Knockoff’s And Copycats

It’s Thursday, grocery shopping day.  I am not looking forward to going out into the 11 degree weather with a wind chill that makes it feel like 2 degrees.  On top of that we had a “dusting” of snow; a dusting, there is no dust about it, it’s snow, it doesn’t matter that it finely covers everything!!  Spring cannot get here fast enough!  I feel bad for the homeless and people who have to work outside.  It is just way to cold.  I doubt that today will be one of those days that I only wear one of Joshua’s school hoodie sweatshirts so that I don’t have to have a heavy old winter coat in the store.  Even though it’s just a quick run from the car to the store and back again, it’s still too cold.

A few nights ago I made a new Alfredo sauce, one that was supposed to have been restaurant quality.  Have you ever gone to a restaurant and said “WoW, I really wish I could make this at home?”  Sometimes we try to recreate a meal either on our own by throwing things together that we think made up this great taste or we do an internet search looking for “Knockoff” or “Copycat” recipes.  But what exactly is a “knockoff/copycat?”  Lots of people who post knockoff or copycat recipes claim that their recipe is the real deal, that it is the recipe your favorite restaurant uses to make the dish you just have to have at home.  Most of the time that just isn’t true, generally knockoffs are a copy or imitation of something popular, most of time it falls into the imitation category.

Although I have never tried Olive Garden’s Alfredo sauce, I am strictly a chicken scampi girl when I go to Olive Garden, I was very interested when I found the recipe below on Pinterest.  I mean come on, heavy cream, cheese, butter, garlic; at the very least it’s the basics for any Alfredo sauce.  But again, to clarify, I have no idea what Olive Garden Alfredo sauce tastes like so I can’t tell if you this is the real deal. I can tell you that there are well over 306,000 internet entries claiming to be the recipe for Olive Garden Alfredo Sauce.  Going through the first half-dozen recipes that popped up, none of them resemble the one listed below.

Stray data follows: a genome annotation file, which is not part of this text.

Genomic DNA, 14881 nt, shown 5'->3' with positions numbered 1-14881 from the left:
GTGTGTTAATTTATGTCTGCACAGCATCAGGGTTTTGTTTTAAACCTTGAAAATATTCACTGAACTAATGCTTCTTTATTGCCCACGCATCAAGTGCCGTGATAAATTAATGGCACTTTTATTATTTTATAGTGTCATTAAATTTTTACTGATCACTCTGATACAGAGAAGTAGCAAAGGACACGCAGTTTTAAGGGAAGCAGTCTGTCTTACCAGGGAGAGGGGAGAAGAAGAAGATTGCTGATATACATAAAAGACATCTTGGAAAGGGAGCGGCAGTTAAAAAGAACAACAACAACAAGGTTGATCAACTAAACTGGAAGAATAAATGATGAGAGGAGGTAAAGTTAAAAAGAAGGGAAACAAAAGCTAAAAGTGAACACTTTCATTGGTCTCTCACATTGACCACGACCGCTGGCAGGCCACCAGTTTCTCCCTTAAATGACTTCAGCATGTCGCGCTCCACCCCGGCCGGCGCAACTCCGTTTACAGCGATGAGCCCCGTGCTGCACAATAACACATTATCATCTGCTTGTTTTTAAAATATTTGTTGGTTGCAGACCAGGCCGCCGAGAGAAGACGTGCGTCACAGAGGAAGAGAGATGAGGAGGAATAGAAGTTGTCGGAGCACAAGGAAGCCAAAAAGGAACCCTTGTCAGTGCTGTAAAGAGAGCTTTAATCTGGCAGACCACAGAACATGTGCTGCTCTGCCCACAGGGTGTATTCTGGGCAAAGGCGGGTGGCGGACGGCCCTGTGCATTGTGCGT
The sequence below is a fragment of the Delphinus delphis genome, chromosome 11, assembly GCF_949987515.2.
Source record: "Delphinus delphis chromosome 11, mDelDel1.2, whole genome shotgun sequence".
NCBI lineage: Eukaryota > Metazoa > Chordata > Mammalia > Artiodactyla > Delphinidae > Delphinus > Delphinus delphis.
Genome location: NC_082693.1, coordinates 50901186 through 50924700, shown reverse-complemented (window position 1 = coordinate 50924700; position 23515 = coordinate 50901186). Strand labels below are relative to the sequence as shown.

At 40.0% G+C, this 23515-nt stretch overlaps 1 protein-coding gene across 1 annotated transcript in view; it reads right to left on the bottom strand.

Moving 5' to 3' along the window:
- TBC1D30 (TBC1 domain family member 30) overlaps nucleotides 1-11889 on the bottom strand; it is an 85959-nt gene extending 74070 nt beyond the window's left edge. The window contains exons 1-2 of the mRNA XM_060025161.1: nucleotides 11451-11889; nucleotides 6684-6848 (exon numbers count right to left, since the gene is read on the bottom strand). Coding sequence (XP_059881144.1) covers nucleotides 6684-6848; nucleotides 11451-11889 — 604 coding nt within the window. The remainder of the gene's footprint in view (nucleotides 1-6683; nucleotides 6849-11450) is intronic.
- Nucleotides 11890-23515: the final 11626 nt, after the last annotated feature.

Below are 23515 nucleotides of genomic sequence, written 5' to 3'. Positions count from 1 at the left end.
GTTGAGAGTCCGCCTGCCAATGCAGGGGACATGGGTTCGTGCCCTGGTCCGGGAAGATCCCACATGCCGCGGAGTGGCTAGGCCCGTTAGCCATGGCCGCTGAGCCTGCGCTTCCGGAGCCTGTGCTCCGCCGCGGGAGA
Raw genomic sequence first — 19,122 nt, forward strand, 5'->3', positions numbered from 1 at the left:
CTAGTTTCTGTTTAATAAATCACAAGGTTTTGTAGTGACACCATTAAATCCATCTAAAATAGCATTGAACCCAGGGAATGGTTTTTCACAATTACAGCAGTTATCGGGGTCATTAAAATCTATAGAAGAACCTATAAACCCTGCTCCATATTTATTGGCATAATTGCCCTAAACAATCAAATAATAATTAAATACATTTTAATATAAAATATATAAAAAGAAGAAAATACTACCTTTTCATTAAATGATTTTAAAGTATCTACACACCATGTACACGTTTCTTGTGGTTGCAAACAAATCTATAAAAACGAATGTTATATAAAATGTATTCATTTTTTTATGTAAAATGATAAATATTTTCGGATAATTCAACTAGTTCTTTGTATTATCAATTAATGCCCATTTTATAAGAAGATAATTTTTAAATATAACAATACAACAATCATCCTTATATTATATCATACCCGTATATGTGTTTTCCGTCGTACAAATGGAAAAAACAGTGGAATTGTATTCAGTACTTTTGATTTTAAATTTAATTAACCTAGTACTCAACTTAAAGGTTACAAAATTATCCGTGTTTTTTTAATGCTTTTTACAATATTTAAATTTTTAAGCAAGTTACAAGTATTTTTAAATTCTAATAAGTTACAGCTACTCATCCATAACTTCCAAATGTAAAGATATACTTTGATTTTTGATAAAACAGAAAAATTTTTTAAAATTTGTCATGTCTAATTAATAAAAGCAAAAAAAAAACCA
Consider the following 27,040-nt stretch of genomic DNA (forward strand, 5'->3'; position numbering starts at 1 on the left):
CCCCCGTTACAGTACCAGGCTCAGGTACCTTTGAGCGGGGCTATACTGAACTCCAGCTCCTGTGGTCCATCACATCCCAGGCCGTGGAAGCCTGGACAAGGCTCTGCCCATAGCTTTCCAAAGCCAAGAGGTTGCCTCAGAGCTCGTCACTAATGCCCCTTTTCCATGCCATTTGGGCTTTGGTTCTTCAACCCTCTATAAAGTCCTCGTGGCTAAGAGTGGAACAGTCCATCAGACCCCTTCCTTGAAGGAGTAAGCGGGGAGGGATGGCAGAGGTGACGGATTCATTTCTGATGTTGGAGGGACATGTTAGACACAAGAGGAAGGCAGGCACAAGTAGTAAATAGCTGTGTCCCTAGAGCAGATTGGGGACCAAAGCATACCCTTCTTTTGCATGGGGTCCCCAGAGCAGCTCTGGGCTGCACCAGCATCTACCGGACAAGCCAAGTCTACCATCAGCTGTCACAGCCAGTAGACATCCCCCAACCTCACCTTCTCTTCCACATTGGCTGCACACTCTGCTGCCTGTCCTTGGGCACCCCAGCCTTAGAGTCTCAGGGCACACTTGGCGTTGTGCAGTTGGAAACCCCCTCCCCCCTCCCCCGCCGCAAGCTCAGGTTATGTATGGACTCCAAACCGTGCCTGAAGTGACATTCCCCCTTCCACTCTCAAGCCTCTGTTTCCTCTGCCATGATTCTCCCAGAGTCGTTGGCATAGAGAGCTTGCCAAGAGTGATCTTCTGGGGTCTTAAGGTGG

The original recipe, which the source link below my recipe will take you to, actually makes a gallon of sauce enough to feed fourteen.  Walt and I certainly could not consume a gallon of Alfredo sauce so I had to make some adjustments which are what I have listed below in the recipe posted today.  Even with the adjustments that I had to make this was a pretty tasty sauce, I think the fontina cheese is a great addition.

As with almost all Alfredo sauces my biggest complaint is when you reheat it the next day, the cheese separates and the butter pools, this one does as well.  I have to say that the only Alfredo sauce I have found to reheat well is the one from The Avenue, a little restaurant that Walt and I like to go to; I actually look forward to eating the leftovers the next day.

This recipe is worthy of a try. It won’t replace my “go to” Alfredo sauce but I’m glad I gave it a try.  Is it the Olive Garden’s recipe?  I’ll never know.  Does it taste like Olive Garden’s Alfredo sauce?  I don’t know, but if you’ve had Olive Garden’s Alfredo sauce give this recipe a try; let us know what you think.  We love your feedback!

Have a great Thursday everyone!


Alfredo Sauce

What You’ll Need:

2 oz. milk

1 Pint heavy cream

4 tbsp. butter

1/2 tbsp. flour

4 oz. Freshly grated parmesan cheese

1 oz. Fontina cheese

3/4 tbsp. minced garlic

1/4 tsp. salt

1/2 tsp. black pepper


  • On medium heat, add butter, garlic, and flour until butter is melted. Do not brown garlic
  • Whisk in the heavy cream and milk until hot
  • Slowly add the freshly grated cheeses into the hot cream mixture
  • Finally add the salt and pepper
  • Stir often to make sure no cheese settles at the bottom
  • Simmer until all the cheeses are melted and the sauce reaches the desired thickness. Do not let this sauce boil, or it will begin to separate and the cheeses will become grainy
  • Turn heat off or on low before serving



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